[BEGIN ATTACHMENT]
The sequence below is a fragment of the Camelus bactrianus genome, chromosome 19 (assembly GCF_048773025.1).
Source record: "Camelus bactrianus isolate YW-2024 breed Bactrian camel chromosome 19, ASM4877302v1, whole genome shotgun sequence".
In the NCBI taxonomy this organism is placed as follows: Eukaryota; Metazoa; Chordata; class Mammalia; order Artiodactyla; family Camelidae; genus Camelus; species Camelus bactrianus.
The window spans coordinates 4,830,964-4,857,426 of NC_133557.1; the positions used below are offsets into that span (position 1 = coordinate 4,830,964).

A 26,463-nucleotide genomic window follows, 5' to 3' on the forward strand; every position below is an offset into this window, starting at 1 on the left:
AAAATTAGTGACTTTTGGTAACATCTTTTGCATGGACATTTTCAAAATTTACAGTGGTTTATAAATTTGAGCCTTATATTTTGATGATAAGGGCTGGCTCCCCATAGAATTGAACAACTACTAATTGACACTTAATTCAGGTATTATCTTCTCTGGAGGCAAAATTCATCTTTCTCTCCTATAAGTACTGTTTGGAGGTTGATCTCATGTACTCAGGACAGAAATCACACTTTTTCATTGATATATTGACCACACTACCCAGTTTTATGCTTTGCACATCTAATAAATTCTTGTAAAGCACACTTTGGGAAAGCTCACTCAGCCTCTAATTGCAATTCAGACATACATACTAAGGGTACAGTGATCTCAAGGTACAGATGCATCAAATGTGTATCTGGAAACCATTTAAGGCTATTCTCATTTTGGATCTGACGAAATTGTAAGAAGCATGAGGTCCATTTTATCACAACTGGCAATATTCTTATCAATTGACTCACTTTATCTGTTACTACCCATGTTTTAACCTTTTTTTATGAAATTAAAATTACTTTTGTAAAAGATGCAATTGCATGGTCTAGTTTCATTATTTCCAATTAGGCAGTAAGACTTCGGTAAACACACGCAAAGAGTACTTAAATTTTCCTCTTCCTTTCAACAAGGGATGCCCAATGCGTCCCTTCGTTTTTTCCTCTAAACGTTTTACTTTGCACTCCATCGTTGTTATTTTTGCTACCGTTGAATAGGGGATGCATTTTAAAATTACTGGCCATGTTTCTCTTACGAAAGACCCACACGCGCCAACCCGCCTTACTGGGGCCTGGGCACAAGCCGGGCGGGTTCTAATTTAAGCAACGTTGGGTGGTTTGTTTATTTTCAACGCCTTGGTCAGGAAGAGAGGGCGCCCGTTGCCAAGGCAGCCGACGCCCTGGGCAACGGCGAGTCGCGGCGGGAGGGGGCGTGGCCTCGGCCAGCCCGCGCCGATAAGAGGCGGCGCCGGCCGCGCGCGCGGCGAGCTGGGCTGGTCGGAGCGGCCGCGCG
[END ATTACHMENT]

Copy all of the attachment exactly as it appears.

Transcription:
The sequence below is a fragment of the Camelus bactrianus genome, chromosome 19 (assembly GCF_048773025.1).
Source record: "Camelus bactrianus isolate YW-2024 breed Bactrian camel chromosome 19, ASM4877302v1, whole genome shotgun sequence".
In the NCBI taxonomy this organism is placed as follows: Eukaryota; Metazoa; Chordata; class Mammalia; order Artiodactyla; family Camelidae; genus Camelus; species Camelus bactrianus.
The window spans coordinates 4,830,964-4,857,426 of NC_133557.1; the positions used below are offsets into that span (position 1 = coordinate 4,830,964).

A 26,463-nucleotide genomic window follows, 5' to 3' on the forward strand; every position below is an offset into this window, starting at 1 on the left:
AAAATTAGTGACTTTTGGTAACATCTTTTGCATGGACATTTTCAAAATTTACAGTGGTTTATAAATTTGAGCCTTATATTTTGATGATAAGGGCTGGCTCCCCATAGAATTGAACAACTACTAATTGACACTTAATTCAGGTATTATCTTCTCTGGAGGCAAAATTCATCTTTCTCTCCTATAAGTACTGTTTGGAGGTTGATCTCATGTACTCAGGACAGAAATCACACTTTTTCATTGATATATTGACCACACTACCCAGTTTTATGCTTTGCACATCTAATAAATTCTTGTAAAGCACACTTTGGGAAAGCTCACTCAGCCTCTAATTGCAATTCAGACATACATACTAAGGGTACAGTGATCTCAAGGTACAGATGCATCAAATGTGTATCTGGAAACCATTTAAGGCTATTCTCATTTTGGATCTGACGAAATTGTAAGAAGCATGAGGTCCATTTTATCACAACTGGCAATATTCTTATCAATTGACTCACTTTATCTGTTACTACCCATGTTTTAACCTTTTTTTATGAAATTAAAATTACTTTTGTAAAAGATGCAATTGCATGGTCTAGTTTCATTATTTCCAATTAGGCAGTAAGACTTCGGTAAACACACGCAAAGAGTACTTAAATTTTCCTCTTCCTTTCAACAAGGGATGCCCAATGCGTCCCTTCGTTTTTTCCTCTAAACGTTTTACTTTGCACTCCATCGTTGTTATTTTTGCTACCGTTGAATAGGGGATGCATTTTAAAATTACTGGCCATGTTTCTCTTACGAAAGACCCACACGCGCCAACCCGCCTTACTGGGGCCTGGGCACAAGCCGGGCGGGTTCTAATTTAAGCAACGTTGGGTGGTTTGTTTATTTTCAACGCCTTGGTCAGGAAGAGAGGGCGCCCGTTGCCAAGGCAGCCGACGCCCTGGGCAACGGCGAGTCGCGGCGGGAGGGGGCGTGGCCTCGGCCAGCCCGCGCCGATAAGAGGCGGCGCCGGCCGCGCGCGCGGCGAGCTGGGCTGGTCGGAGCGGCCGCGCG